Combining all of the above, we can conclude that, when Proverbs 9:7 speaks of "reproving the wicked" (yakach rasha), it is speaking of applying pastoral correction to an unrighteous person who has not only rejected God's judgements but has become bitterly (meriy) opposed to them, to the point of being in the midst of a "definitive trial". At this point, any word of "correction" to the defendant is useless because there is no change in future behaviour that can "cancel" the trial once it starts. The rasha person may have had an opportunity to correct his behaviour in the past to avoid the arrest and trial, but he became so proactively opposed to God's judgements that he "used up" all the time for reformation that was available to him; therefore, he must now be exposed to apostolic judgements of a very definitive and destructive nature. Said in a way that is repulsive to the matriarchal reader, the rasha person must now be exposed to "curse judgements".
"23 Therefore if thou bring thy gift to the altar, and there rememberest that thy brother hath ought against thee; 24 Leave there thy gift before the altar, and go thy way; first be reconciled to thy brother, and then come and offer thy gift. 25 Agree with thine adversary quickly, whiles thou art in the way with him; lest at any time the adversary deliver thee to the judge, and the judge deliver thee to the officer, and thou be cast into prison. 26 Verily I say unto thee, Thou shalt by no means come out thence, till thou hast paid the uttermost farthing." (Matthew 5:23-26)
Notice that the "arraignment" process must be initiated by someone on Earth. Even when the order of arraignment has been decreed in Heaven, its activation on Earth requires someone on Earth finally saying "Enough!" and delivering the accused to the judge (v25). This is a principle that the self-righteous, matriarchal Church is too stubborn to understand, for which reason she shares in the cursing that those they defend are subject to.
As we saw above, there is a strong anti-judgement bitterness in the rasha people that we must not reprove. As we have studied before, this points to the Canaanite spirit, which, as we have also shared before, surfaces when the pastoral endowment goes bad. Hence, we can say that the rasha people of Proverbs 9:7 are Canaanite "pastors" who have united against the Lord's judgements (when using the word "pastor", we are referring to spiritual traits, not just to people with a specific organisational title). Therefore, any attempt to "reprove" (yakach) rasha people would be tantamount to one "pastor" trying to "talk sense" into another, very rebellious "pastor". The problem with this is that the pastoral endowment is designed to, among other things, foster "soul communion". Thus, if someone comes in "pastoral, corrective mode" to speak to a rebellious pastor, there will be a natural tendency for the soul of the correcting "pastor" to empathise with the rebellious pastor, to the point that the correcting "pastor" will begin to yield to (and even side with) the rebellious pastor, especially as the atmosphere of "pastoral, soul communion" between the two settles in. This means that the attempt at "pastoral correction" will end up backfiring; instead of it winning a bad pastor over to the "good side", it will end up winning a good pastor over to the "dark side".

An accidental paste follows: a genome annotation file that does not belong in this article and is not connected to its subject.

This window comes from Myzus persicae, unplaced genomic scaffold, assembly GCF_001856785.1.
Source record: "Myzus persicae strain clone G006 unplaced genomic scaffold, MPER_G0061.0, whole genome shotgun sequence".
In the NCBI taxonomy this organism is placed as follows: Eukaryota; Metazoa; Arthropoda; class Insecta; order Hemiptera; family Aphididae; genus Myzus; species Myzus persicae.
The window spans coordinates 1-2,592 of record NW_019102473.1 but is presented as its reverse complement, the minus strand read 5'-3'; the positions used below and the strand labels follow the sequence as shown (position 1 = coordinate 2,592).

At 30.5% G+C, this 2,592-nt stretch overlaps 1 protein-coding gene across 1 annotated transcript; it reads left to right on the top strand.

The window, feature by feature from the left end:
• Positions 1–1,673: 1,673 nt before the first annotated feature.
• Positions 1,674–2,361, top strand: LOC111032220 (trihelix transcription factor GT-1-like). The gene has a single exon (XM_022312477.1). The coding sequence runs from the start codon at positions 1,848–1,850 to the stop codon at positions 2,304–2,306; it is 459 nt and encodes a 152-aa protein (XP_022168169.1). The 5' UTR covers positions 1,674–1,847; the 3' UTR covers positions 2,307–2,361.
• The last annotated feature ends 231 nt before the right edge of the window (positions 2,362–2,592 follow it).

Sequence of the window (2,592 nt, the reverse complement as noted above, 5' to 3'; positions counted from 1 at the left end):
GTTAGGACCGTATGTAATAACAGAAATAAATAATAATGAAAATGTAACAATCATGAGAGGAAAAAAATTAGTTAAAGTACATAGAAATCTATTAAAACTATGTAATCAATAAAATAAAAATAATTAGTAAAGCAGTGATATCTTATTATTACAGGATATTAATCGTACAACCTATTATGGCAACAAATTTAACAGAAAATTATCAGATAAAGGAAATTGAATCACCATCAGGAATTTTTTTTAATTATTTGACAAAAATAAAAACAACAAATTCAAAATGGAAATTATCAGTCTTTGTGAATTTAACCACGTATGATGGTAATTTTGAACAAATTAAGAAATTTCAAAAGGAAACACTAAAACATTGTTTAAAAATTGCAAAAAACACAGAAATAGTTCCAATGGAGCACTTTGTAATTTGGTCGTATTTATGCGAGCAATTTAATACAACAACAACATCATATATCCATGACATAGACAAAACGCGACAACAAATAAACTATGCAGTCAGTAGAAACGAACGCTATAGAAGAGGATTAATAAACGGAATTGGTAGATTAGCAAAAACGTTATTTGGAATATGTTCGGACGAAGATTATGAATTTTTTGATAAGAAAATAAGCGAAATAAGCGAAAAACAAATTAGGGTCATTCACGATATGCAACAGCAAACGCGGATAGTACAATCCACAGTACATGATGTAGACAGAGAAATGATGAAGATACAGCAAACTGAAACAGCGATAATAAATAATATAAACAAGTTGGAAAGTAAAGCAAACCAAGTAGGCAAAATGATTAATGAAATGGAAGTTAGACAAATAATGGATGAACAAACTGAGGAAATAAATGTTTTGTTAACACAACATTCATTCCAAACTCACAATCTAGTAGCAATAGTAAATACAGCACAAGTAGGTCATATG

The above is certified by the word "blot" that appears at the end of Proverbs 9:7, which was translated from the Hebrew word m'uwm. To understand the spiritual meaning of this word, we must consider how the Holy Spirit uses it in other passages of Scripture. The first time it is used is in the following verse, translated as "blemish":
"Speak unto Aaron, saying, Whosoever he be of thy seed in their generations that hath any blemish, let him not approach to offer the bread of his God." (Leviticus 21:17)
Notice how the "blemish" acts as a hindrance to contact and interaction with God. This is emphasised by the following verse, where m'uwm is again translated as "blemish":
"But whatsoever hath a blemish, that shall ye not offer: for it shall not be acceptable for you." (Leviticus 22:20)
As we have shared before, the difference between animals and humans is that animals are souls without a spirit. Therefore, the reference to a "blemished animal" emphasises the fact that this "blemish" lies on the soul and is strongly related to soulish interactions where the Spirit is relegated to a submissive plane.
The last verse prior to Proverbs 9:7 where m'uwm appears is verse 7 of the following passage, translated as "blot":
"7 If my step hath turned out of the way, and mine heart walked after mine eyes, and if any blot hath cleaved to mine hands; 8 Then let me sow, and let another eat; yea, let my offspring be rooted out." (Job 31:7-8)
Notice how Job speaks of the m'uwm "cleaving to his hands", which carries the connotation of something acquired through contact with a contaminated object.